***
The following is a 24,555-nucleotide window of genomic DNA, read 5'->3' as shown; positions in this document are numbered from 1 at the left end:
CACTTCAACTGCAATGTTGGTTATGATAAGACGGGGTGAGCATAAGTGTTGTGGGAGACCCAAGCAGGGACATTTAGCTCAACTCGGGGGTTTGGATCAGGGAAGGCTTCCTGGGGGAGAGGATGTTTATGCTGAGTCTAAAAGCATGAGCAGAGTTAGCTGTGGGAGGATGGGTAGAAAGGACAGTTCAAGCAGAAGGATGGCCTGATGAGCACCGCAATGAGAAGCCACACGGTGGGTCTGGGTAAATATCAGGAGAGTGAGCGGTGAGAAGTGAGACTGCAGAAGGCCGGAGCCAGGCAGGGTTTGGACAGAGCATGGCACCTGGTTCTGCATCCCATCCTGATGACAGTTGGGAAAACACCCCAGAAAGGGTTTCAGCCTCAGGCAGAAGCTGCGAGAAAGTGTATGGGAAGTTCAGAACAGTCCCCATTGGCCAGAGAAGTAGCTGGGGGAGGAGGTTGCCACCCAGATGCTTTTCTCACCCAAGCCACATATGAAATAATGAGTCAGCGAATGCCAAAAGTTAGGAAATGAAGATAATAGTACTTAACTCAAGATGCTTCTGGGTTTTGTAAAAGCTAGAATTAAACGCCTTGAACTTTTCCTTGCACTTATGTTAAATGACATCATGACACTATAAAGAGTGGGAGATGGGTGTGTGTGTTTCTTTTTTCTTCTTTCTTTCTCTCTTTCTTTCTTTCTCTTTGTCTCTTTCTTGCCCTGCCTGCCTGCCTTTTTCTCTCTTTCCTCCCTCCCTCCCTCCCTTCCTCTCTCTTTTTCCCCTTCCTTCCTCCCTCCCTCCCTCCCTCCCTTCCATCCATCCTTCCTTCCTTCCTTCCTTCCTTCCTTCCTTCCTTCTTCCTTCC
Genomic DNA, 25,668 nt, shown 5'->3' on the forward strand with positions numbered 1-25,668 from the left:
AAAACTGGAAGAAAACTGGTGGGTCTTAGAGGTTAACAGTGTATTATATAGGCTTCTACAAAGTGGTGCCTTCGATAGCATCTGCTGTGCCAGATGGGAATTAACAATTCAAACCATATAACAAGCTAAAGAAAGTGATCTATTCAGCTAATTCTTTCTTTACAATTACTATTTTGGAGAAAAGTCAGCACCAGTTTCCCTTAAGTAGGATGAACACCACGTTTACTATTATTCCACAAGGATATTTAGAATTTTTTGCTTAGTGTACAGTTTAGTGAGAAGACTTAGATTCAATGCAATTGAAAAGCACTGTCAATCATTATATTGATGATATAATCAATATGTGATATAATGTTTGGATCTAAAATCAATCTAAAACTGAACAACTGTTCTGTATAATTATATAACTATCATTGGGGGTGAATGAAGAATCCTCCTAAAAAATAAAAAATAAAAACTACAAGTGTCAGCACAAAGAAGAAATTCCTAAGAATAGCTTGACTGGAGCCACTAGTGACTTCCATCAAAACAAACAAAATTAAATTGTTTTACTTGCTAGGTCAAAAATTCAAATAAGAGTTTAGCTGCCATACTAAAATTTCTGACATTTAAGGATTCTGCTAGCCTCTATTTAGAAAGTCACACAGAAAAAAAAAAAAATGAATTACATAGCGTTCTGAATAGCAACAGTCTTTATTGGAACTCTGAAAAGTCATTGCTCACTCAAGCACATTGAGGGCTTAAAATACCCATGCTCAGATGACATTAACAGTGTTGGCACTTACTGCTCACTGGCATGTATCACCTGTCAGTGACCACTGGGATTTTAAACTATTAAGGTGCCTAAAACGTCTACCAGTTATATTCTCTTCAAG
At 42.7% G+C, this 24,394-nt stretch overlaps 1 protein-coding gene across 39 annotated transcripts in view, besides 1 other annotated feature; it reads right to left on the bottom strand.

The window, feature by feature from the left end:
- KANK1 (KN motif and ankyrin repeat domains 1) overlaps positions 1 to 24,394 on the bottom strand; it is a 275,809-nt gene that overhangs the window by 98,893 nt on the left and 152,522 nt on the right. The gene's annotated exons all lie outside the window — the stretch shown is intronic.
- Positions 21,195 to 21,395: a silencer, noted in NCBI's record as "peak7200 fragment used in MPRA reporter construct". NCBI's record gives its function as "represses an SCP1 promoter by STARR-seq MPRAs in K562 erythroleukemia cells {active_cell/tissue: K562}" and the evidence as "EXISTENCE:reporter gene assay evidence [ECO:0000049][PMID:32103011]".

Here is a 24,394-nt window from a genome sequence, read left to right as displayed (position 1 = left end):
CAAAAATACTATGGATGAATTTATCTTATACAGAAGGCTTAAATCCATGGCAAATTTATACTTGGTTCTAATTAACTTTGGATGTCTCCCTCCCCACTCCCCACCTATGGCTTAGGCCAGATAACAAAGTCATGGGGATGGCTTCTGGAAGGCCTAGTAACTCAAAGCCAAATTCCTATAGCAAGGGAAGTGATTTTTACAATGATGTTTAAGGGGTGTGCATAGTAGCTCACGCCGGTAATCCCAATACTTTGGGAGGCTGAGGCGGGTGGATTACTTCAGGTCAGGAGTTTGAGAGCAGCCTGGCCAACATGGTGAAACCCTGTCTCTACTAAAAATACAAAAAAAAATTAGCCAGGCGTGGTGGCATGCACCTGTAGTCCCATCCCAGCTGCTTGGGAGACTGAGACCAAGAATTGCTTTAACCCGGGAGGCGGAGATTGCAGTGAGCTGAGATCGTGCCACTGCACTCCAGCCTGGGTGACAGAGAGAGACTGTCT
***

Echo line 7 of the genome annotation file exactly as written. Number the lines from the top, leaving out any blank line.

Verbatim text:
- KANK1 (KN motif and ankyrin repeat domains 1) overlaps positions 1 to 24,394 on the bottom strand; it is a 275,809-nt gene that overhangs the window by 98,893 nt on the left and 152,522 nt on the right. The gene's annotated exons all lie outside the window — the stretch shown is intronic.